3 Essential Elements for Apple's iWatch Success

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NEW YORK (TheStreet) -- With the Samsung and Qualcomm watches officially unveiled, the elephant in the room is now Apple .

Samsung's attempt at a watch is destined to fail because it lacks a "must have" application that differentiates it from a smartphone. It won't be easy to find a target market willing to pay $299 for mirrored functionality between the two devices. Apple will experience a similar fate if it chooses a similar approach to the iWatch.

Yes, Internet scrolling, email, iMessaging, social networking apps, health monitoring, camera's and weather are nice to have access to, but all such functionality has been tried and tested on the wrist without significant success.

We are so convinced that such mirrored functionality is doomed to failure that if Apple were to come out with an iWatch that performs anything like the Samsung watch or even the Nike fuelband we would transition our bullish thesis on the company into a bearish one ahead of the expected iWatch launch in 2014. The forfeited opportunity cost would flood AAPL action with negative uncertainty.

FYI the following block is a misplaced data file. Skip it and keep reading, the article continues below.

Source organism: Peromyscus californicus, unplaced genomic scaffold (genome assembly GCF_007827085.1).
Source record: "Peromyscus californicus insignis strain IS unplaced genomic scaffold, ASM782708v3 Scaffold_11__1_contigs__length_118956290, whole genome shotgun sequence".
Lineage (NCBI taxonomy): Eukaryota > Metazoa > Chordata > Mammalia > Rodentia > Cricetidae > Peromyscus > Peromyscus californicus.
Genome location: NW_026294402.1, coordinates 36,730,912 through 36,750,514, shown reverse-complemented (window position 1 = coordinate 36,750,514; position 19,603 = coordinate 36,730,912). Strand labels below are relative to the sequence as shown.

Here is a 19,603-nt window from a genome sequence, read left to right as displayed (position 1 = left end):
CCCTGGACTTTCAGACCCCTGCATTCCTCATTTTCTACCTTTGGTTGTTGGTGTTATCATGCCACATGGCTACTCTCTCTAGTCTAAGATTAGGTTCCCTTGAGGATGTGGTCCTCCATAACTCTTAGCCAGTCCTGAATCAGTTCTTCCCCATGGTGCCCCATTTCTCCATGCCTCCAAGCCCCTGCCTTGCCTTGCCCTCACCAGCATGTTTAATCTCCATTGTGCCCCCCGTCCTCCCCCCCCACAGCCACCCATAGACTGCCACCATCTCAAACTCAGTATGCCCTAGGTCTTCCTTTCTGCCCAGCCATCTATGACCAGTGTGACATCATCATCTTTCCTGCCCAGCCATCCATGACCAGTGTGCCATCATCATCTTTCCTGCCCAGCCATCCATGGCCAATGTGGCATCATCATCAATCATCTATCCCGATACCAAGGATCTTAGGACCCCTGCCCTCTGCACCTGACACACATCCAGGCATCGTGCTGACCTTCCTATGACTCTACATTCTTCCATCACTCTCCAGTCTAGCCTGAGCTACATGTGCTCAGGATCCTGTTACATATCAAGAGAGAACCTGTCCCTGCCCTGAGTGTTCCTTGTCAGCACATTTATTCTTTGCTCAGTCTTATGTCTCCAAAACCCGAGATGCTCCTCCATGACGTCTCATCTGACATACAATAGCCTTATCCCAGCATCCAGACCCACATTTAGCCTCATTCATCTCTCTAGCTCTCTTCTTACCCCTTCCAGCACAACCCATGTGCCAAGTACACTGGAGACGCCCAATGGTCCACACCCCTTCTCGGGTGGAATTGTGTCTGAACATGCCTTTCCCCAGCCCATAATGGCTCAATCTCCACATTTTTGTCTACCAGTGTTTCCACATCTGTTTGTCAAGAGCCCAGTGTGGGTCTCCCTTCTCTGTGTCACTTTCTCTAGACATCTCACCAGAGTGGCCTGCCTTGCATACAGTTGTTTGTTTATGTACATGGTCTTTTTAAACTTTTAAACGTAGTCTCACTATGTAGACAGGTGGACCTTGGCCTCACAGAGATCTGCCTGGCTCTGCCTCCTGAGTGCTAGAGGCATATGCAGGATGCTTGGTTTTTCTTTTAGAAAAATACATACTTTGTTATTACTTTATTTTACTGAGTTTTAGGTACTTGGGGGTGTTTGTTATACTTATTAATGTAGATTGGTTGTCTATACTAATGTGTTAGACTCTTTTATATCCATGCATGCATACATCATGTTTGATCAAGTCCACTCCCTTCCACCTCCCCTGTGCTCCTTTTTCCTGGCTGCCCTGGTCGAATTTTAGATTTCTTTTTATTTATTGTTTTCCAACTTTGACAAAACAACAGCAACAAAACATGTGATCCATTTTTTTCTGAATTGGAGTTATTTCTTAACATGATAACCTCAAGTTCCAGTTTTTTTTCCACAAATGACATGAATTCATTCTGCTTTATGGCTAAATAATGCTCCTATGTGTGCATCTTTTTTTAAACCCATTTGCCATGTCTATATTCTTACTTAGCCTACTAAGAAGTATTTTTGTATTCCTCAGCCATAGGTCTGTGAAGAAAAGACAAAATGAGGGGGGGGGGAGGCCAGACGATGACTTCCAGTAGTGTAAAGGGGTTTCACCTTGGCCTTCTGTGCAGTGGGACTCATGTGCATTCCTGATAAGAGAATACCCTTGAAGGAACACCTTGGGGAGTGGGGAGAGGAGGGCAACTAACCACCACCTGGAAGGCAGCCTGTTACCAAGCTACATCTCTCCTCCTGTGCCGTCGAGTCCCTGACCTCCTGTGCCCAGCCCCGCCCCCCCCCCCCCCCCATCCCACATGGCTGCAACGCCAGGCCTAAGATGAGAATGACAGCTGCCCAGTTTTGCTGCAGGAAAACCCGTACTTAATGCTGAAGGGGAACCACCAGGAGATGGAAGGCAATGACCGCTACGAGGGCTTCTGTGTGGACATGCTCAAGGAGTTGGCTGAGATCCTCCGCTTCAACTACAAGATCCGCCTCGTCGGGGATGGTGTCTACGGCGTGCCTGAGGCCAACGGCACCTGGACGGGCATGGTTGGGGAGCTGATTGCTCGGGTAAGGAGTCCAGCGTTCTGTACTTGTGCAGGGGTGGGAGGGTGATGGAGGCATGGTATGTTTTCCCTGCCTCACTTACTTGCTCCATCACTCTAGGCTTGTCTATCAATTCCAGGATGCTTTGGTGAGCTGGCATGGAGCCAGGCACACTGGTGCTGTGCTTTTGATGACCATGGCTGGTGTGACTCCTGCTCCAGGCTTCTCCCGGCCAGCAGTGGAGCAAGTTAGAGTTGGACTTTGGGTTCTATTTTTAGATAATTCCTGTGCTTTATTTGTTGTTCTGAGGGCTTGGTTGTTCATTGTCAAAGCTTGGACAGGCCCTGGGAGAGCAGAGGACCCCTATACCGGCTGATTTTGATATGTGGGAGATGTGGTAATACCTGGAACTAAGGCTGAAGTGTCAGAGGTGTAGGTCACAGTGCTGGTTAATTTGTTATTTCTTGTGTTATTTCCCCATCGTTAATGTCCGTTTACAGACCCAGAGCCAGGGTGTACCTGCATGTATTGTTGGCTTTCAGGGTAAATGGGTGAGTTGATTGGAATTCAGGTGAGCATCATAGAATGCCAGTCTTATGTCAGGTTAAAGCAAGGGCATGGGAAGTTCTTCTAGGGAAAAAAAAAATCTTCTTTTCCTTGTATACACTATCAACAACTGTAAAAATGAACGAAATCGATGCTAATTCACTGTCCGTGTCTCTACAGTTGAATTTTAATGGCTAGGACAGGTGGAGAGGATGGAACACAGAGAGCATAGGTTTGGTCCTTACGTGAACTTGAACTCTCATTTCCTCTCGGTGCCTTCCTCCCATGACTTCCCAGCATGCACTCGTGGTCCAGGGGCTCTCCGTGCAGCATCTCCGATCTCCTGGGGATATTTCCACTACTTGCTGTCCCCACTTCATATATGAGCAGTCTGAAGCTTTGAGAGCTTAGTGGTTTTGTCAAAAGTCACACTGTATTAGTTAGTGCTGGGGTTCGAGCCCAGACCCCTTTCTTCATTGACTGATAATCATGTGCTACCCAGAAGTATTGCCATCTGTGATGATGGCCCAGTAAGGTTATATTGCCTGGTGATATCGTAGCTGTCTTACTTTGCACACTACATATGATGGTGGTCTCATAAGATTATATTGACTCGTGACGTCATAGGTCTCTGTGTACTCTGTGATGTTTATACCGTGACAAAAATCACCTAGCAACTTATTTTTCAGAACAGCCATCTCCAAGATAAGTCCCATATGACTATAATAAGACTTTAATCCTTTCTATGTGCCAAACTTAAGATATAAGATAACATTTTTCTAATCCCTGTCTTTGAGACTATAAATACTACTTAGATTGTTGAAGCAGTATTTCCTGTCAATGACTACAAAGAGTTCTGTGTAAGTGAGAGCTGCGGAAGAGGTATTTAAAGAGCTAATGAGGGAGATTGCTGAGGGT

To our knowledge, there has never been a watch that sold more than a few million units in a quarter. Apple needs to grow this new product category into 20 million units per quarter if it hopes to move the needle. If Tim Cook and company are serious about creating a viable new product category, then the following three elements are essential:

  1. iWatch should do something that iPhone doesn't do.
  2. iWatch should do something that that is enhanced by the wrist security.
  3. iWatch should have so much high tech built into it that the product costs $400 or more and is sold with a subsidy.

Without these three elements, the iWatch is at risk of becoming a negative catalyst for the stock.

What are all the previously released watches missing? It's the wallet. The wallet has not experienced any degree of innovation since it evolved from a portable satchel used for carrying food and provisions into a flat case for carrying paper currency in 1834. I guess you could argue that the addition of slots used for carrying fuel credit cards in the 1940s qualifies as innovation but you'll have to plead your case.